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Preston Manning Is Right: Government Should Be a Facilitator

The Manning Poll has little to do with either conservatism or liberalism. Its findings are the inevitable response to our government's growing inability to solve problems.

A new poll from The Manning Centre shows that Canadians' views of government are becoming more conservative -- at least, that is what Preston Manning says. In response, he thinks government should become more of an enabler, partner and facilitator, and less of a prime mover.

I generally agree with this view of what government should be, but I disagree that this involves a shift away from liberalism and toward conservatism. If anything, the reverse is true.

Progressive or liberal government has always been about the struggle against social forces that prevent individuals from realizing their full potential. In the 18th century it was the feudal aristocracy. In the late 19th, it was unfettered capitalism.

Today, it is a 19th century form of government that still sees the public as passive consumers of its policies and programs. This is what is really behind some of the key findings in Manning's poll. Bringing it out makes quite a difference to how we view them.

Until recently, governments saw good policy-making as the challenge of identifying the main cause behind an issue, then proposing the best solution. For example, opponents might debate whether poverty was the result of lack of education or a culture of dependency. In the end, the winner of such a debate got to use government's resources and powers to implement their preferred solution. To the victor went the spoils.

This winner-take-all approach to policy-making is changing. Policy-makers now routinely describe key issues as "wicked" or "complex." To say that an issue like poverty is complex is to say that it has many causes, not just one. These might include a lack of education AND a culture of dependency.

Indeed, poverty usually involves a host of causes, such cultural or gender barriers, illness, lack of opportunity, technological change, economic shock, or a range of other things, including causes not yet recognized.

Furthermore, these causes interact in complex and often surprising ways, which, in turn, means the solutions usually require action from a range of government departments, as well as stakeholder organizations, communities and individuals.

Lastly, the particular constellation of causes will be different in different places. Thus the causes of homelessness in Winnipeg, which has a large Aboriginal population, are importantly different from Vancouver, where the problems are often related to drug use.

For governments, this new "holistic" way of looking at issues is the equivalent of a seismic shift: If complex issues don't have simple causes, neither do they have simple or one-size-fits-all solutions. As a result, fewer and fewer people still believe governments can solve complex issues on their own. Indeed, these days, most people will roll their eyes at such a suggestion.

Not surprisingly, Manning's survey finds a sharp decrease in the public's confidence in government's ability to solve big challenges. Who knew?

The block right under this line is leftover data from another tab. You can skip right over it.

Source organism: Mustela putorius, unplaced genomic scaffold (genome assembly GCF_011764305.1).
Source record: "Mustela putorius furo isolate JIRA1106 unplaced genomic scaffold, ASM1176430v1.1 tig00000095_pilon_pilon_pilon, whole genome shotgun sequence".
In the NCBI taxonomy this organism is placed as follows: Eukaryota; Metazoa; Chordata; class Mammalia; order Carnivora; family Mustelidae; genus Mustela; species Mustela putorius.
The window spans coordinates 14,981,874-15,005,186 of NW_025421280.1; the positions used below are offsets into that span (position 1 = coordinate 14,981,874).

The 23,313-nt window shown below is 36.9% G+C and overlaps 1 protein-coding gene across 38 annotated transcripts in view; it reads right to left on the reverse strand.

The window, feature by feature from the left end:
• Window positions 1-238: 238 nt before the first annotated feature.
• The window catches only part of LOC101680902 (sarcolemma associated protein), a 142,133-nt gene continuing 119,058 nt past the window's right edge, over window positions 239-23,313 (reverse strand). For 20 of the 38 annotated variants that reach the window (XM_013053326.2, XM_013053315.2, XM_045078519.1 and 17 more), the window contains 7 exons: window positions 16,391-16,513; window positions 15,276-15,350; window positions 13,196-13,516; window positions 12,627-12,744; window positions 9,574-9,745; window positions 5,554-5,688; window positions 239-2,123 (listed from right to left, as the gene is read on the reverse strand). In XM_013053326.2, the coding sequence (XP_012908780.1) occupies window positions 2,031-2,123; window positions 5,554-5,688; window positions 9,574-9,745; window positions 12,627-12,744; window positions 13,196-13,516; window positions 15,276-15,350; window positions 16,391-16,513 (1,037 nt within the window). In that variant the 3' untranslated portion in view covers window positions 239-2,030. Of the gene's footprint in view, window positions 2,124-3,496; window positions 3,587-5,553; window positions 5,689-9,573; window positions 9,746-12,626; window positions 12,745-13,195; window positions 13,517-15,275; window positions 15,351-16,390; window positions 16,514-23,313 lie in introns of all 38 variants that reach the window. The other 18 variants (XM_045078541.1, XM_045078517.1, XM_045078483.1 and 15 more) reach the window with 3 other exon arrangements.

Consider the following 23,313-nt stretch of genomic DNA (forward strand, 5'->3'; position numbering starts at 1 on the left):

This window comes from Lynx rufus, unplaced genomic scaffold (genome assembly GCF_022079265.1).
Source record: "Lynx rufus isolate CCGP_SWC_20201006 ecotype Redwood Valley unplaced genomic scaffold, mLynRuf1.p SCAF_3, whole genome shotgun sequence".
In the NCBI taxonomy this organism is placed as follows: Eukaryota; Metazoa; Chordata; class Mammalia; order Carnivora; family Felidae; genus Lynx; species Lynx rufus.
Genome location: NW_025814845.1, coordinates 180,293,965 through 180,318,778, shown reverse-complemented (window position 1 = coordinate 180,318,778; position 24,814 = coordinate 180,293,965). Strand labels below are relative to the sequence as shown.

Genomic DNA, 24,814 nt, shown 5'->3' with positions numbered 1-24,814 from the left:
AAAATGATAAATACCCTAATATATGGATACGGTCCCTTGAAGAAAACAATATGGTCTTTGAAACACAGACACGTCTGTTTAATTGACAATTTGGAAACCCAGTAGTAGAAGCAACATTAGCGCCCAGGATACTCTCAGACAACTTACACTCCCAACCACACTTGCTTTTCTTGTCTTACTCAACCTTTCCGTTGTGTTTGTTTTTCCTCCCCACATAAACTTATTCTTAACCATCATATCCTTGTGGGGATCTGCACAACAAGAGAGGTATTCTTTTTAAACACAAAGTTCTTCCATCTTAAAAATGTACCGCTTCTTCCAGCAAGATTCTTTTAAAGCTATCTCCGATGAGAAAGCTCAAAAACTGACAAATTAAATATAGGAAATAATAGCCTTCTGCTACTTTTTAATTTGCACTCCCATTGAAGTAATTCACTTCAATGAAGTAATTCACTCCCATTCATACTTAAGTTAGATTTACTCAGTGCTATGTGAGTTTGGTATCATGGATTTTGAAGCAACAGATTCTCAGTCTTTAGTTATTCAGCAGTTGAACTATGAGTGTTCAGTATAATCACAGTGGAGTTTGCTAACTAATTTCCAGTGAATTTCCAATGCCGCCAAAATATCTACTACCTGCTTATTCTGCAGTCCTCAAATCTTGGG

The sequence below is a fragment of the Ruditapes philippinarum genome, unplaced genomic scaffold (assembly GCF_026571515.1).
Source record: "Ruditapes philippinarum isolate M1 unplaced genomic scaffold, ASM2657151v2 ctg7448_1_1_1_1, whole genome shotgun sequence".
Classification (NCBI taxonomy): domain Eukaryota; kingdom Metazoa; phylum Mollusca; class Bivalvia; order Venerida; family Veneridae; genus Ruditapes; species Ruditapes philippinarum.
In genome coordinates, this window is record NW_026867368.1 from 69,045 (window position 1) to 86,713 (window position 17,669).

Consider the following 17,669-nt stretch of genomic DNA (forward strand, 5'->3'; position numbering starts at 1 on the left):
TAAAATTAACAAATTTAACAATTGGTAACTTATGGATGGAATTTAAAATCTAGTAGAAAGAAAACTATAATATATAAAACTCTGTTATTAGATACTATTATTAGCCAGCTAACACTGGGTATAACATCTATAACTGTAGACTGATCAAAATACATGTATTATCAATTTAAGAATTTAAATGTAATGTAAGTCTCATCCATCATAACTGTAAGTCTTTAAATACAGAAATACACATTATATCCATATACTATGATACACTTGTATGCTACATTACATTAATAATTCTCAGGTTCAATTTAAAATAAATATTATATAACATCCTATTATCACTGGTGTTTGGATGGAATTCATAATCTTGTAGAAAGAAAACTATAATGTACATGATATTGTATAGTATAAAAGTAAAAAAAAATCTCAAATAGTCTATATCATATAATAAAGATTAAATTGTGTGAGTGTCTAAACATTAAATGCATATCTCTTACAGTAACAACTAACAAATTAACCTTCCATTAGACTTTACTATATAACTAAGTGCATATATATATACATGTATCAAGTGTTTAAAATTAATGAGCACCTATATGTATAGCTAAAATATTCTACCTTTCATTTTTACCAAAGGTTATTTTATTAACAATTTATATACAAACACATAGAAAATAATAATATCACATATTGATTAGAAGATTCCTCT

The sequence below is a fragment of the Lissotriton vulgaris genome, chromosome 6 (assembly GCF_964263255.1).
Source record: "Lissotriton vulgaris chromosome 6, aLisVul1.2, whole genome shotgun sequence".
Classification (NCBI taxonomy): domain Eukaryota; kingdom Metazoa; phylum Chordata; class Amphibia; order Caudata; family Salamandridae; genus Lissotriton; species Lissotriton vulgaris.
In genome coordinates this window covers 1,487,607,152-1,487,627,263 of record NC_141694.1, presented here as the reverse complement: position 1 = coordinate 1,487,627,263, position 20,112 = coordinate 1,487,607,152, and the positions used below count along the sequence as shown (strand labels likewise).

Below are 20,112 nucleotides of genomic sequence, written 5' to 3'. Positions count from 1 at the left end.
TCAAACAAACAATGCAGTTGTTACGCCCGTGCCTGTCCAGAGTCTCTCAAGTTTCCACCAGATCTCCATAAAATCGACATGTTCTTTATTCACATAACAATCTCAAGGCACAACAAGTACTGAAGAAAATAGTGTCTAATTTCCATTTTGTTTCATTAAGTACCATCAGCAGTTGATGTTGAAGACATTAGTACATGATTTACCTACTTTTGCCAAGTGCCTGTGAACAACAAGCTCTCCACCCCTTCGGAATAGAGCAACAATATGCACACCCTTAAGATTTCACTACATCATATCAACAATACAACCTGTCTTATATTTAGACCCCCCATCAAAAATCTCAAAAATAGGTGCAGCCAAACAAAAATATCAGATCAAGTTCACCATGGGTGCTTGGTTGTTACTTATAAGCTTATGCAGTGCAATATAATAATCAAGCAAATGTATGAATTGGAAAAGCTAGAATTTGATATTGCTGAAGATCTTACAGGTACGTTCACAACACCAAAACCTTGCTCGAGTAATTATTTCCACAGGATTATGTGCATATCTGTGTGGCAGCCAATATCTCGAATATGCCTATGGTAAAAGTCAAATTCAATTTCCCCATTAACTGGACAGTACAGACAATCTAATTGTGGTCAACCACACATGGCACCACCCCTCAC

The survey also finds that individuals are more inclined to rely on themselves to solve many of their problems. Well, if you find that government can't fix your problem, how many alternatives do you really have?

My point is that these findings have little to do with either conservatism or liberalism. They are the inevitable response to governments' growing inability to solve problems. But here the survey might have gone further. People are also increasingly weary, distrusting, and even resentful of politicians.

I would wager that this trend is connected to politicians' continuing efforts to peddle simple solutions to complex issues and to play winner-take-all politics. The inevitable result is public disappointment and disengagement.

This is where Manning is on the right track. If governments can't solve complex issues on their own, we need to change how they work. Governments must learn to engage citizens and stakeholders in helping to find and implement the solutions. In a complex world, everyone has a role to play. I share Manning's view that such a government must see itself more as an enabler, partner and facilitator, and less as the primary decision maker and problem solver.

This, however, does raise the conservative-vs.-progressive question. I said that progressive government has always been a struggle against social forces that prevent individuals from realizing their full potential. Traditionally, such forces have been described as conservative, in the sense that they resist social change and seek to preserve the status quo.

In the 18th century, these conservative forces were mainly identified with the feudal aristocracies, while progressives were those who fought to secure individual liberty.

By the early 20th century, the forces of conservatism had migrated to business, such as the railways, the textile industry and the coal mines. For progressives, the new task was to blunt the excesses of early capitalism by giving government a new role as an agent of social equality. This not only meant providing relief from poverty, but access to other social goods, such education and health care.

The social forces are shifting again. In politics and government, conservatives today should be identified with those who seek to maintain a form of politics and government that treat citizens and stakeholders as passive consumers of its policies and services.

The task for progressives is to transform our system of government into one that promotes empowerment and responsibility by engaging individuals as active participants in the task of community governance.

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